Hootie Who?

darius rucker – photo: marc hauser


Hootie Who?

South caught up with Darius Rucker at a unique moment in his career. Having just stunned the country music world by winning New Artist of the Year at the CMAs, the once-and-future Hootie and the Blowfish frontman's second chapter would ultimately lead to Grammy-winning success and fame as a solo artist.

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Lowcountry native Darius Rucker is known for three things: his rich voice, one of the best-selling albums of all time and his chart-topping country music success. But he longs to be remembered for something else.
Rucker and his Hootie bandmates solder more than 25 million albums, including their breakout record, 1994's Cracked Rear View, one of the best-selling records of all time. Now 44, Rucker is still topping the charts – but as a country music solo artist. His debut single, "Don't Think I Don't Think About It," from his platinum album Learn to Live spent two weeks at No. 1 on the country charts. The Country Music Association (CMA) also recently named him its new artist of the year.
To the native Southerner, who seems to find success wherever he goes, the key is never forgetting where he came from. "The thing that is great for me and awesome is that I've lived a fantasy life," Rucker explains. "I came from a little town in South Carolina, and we put out a record that was hugely successful, and we had a great touring career. I have a beautiful wife and wonderful kids, and I live in the town that I choose to live." Of his most recent success, he add, "All this is gravy. This whole country thing is gravy. It's just awesome."
A decade, a few Hootie albums and even an R&B record later, Rucker was finally ready to try his musical hand at the genre that captured his interest as a young man. He wasn't looking for a record deal, just an avenue to express the pent-up country music energy inside him. "I was going to make [the album] in a basement with some friends," he explains, "when suddenly my manager is having dinner with the president of Capitol Records and my name is brought up, and the next thing I know I have a record deal."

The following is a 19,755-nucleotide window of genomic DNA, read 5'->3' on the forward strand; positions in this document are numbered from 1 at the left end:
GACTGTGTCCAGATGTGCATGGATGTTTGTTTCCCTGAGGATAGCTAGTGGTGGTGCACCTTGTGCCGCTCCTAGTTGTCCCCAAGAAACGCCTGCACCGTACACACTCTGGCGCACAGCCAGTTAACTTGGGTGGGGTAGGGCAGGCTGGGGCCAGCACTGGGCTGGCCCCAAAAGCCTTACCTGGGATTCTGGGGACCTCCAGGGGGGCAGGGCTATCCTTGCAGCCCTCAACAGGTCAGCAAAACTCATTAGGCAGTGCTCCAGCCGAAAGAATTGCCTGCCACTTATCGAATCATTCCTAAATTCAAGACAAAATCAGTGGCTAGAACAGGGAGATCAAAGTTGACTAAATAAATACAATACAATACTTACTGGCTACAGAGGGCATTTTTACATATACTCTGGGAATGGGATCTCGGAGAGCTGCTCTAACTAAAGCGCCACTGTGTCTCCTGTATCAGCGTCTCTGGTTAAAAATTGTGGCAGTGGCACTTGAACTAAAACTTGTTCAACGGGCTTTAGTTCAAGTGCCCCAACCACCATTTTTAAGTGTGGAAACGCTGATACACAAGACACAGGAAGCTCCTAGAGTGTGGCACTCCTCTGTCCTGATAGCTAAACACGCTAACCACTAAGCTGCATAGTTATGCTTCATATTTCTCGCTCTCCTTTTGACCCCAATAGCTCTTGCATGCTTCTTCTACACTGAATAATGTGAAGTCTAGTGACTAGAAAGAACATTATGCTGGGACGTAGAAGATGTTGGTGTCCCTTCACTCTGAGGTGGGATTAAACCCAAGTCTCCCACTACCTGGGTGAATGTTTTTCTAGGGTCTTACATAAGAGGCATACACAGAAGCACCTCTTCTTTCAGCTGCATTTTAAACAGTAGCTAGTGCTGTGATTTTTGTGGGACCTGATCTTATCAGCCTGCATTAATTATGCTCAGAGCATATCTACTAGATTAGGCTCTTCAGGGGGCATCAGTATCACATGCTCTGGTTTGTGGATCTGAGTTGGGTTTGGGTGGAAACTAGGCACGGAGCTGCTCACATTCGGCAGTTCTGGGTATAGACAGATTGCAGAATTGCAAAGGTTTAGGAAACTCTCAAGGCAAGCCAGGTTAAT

These days, Rucker himself is often compared to a class: Charley Pride, the first African-American country superstar. Ever since the heyday of Merle Haggard and Hank Williams, country music has been a traditionally "white" genre and has been dominated by white artists. Charley Pride was the first to break the unspoken color in 1969, and Darius Ricker is largely thought of as the second.
"I didn't get signed because I was an African-American; I got signed because I can sing. That's what it comes down to. If somebody's really special, I think they'll get a shot."
This self-proclaimed Southern boy wants to be remembered for more than his face or even his catchy tunes. "I just want people to say he can sing," Rucker says plainly. "…You can say whatever you want, but when someone says I have no talent, that's crap." Don't mistake his confidence for vanity, though; Rucker just knows that it was more than luck that helped him top the charts-for the second time-in a second genre.
After a moment's thought, Rucker reconsiders what he truly wants to leave behind. His answer, quite simply, is a class Southern response. "The real legacy is what I tell my wife all the time that I want on my tombstone: 'He's a nice guy.'"

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